Recover Deleted or Unsaved QuickTime Recordings

How to Recover Deleted/Unsaved QuickTime Recordings on a Mac

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Written by Alejandro Santos Alejandro Santos Staff Writer • 55 articles Alejandro Santos is a staff writer for Handy Recovery Advisor, covering a broad range of topics with a particular focus on data loss issues on macOS and data management for Apple devices. Alejandro joined the team at the end of 2021, and since then, he has continually been scaling new heights and refining his skills as a technical writer and data specialist. LinkedIn Approved by Andrey Vasilyev Andrey Vasilyev Editor Andrey Vasilyev is an Editorial Advisor for Handy Recovery. Andrey is a software engineer expert with extensive expertise in data recovery, computer forensics, and data litigation. Andrey brings over 12 years of experience in software development, database administration, and hardware repair to the team. LinkedIn

It’s easy to lose track of QuickTime recordings, especially if you work on a lot of projects simultaneously. Whether they’re lost, erased, or you failed to save them, this article will guide you through all available methods to recover a deleted QuickTime recording or unsaved file on a Mac.


We also make it easy to figure out which method will work for you without having to slog through irrelevant information along the way. If you just lost your QuickTime recording, stop using your computer until you finish this article. Read on.

Is it Possible to Recover Deleted or Unsaved QuickTime Recordings?

In most cases, yes! It’s highly possible to recover an unsaved QuickTime recording and even deleted recordings. The method of recovery will depend on what scenario you’re facing. Below is a simple navigation table where you can find every solution mapped to all possible scenarios. Review the scenarios in the Case column, then click on the jump links in the Solutions column to instantly scroll to the section of the article that applies to you.


Since we’ll attempt to locate and recover QuickTime recordings, it’s worth noting the extensions we’ll be using .MOV is for QuickTime video (or video and audio) files, while .M4A is for QuickTime audio files.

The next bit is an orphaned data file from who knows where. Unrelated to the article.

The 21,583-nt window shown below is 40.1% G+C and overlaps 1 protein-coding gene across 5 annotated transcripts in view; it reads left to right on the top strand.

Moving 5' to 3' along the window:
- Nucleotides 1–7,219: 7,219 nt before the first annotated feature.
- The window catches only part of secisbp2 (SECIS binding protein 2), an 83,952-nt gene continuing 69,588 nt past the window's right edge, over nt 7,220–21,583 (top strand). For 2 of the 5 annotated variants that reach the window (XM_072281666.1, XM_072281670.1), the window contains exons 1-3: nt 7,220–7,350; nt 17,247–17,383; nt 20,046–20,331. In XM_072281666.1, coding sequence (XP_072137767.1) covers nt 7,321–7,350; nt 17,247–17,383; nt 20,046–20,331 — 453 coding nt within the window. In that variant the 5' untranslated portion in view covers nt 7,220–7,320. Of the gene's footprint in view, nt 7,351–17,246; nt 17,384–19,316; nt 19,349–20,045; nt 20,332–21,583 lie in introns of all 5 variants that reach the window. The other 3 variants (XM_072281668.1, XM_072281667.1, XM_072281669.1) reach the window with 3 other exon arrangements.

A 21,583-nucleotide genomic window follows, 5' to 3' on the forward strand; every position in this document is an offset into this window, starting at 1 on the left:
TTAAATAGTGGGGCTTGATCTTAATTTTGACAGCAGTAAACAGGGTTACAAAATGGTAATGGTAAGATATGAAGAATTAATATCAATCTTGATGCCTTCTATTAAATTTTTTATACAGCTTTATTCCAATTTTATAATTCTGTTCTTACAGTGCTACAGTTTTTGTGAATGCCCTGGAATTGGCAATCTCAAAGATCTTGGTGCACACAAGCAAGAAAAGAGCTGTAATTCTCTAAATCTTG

Quick Navigation



I exited QuickTime without saving the file (or I experienced a sudden power outage)

Try checking QuickTime’s Autosave folder (Autosave method) or macOS Temporary folder (Temporary Folder method).

I deleted my QuickTime recording but didn’t empty my Trash folder.

Recover your QuickTime recording from the Trash folder (Trash Folder method).

I deleted my QuickTime recording and emptied my Trash folder.

If you enabled Time Machine some time before deleting your file, restore a previous version (Time Machine method).

If you haven’t enabled Time Machine, use data recovery software (Data Recovery Software method).

I misplaced my QuickTime recordings.

Locate your QuickTime files using Spotlight Search (Spotlight method) or using the mdfind command on Terminal (Terminal method).

How to Recover Unsaved Quicktime Recordings

To recover unsaved QuickTime recordings, Mac has a few safety nets that make it relatively easy to restore them – as long as you get to them in time. One is managed by the Quicktime app itself. The other is a special folder on Mac that contains files that macOS apps temporarily store as needed.

Method 1: Restore Recordings From QuickTime Autosave

Like many macOS apps, QuickTime creates incremental autosaves just in case you get interrupted in the middle of your work. These autosaves are contained in a special folder that you can easily access with the Finder Go function. You can then save your file to a secure location from there. To do this follow the steps below: